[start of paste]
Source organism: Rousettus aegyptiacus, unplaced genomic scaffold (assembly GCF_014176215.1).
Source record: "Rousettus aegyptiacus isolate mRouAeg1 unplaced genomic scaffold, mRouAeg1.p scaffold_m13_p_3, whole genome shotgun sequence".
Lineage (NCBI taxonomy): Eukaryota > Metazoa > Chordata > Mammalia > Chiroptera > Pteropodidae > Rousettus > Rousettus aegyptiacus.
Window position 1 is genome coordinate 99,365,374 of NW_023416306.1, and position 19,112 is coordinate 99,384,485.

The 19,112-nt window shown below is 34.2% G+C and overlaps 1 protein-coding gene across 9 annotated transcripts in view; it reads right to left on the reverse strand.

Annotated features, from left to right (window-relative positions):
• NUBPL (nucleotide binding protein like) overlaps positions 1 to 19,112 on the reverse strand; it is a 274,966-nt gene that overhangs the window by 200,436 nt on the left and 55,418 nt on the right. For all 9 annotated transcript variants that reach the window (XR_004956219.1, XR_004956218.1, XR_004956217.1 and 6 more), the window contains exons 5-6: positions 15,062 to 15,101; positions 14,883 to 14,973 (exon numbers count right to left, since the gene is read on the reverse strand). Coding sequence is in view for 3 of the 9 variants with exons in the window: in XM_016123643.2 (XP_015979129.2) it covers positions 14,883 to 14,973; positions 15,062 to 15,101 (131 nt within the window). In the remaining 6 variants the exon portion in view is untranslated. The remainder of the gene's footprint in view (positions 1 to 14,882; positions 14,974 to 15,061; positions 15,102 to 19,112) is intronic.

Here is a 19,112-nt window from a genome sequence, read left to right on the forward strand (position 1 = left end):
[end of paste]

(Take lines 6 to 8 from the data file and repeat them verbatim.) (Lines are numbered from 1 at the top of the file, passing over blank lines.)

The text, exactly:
Annotated features, from left to right (window-relative positions):
• NUBPL (nucleotide binding protein like) overlaps positions 1 to 19,112 on the reverse strand; it is a 274,966-nt gene that overhangs the window by 200,436 nt on the left and 55,418 nt on the right. For all 9 annotated transcript variants that reach the window (XR_004956219.1, XR_004956218.1, XR_004956217.1 and 6 more), the window contains exons 5-6: positions 15,062 to 15,101; positions 14,883 to 14,973 (exon numbers count right to left, since the gene is read on the reverse strand). Coding sequence is in view for 3 of the 9 variants with exons in the window: in XM_016123643.2 (XP_015979129.2) it covers positions 14,883 to 14,973; positions 15,062 to 15,101 (131 nt within the window). In the remaining 6 variants the exon portion in view is untranslated. The remainder of the gene's footprint in view (positions 1 to 14,882; positions 14,974 to 15,061; positions 15,102 to 19,112) is intronic.

Here is a 19,112-nt window from a genome sequence, read left to right on the forward strand (position 1 = left end):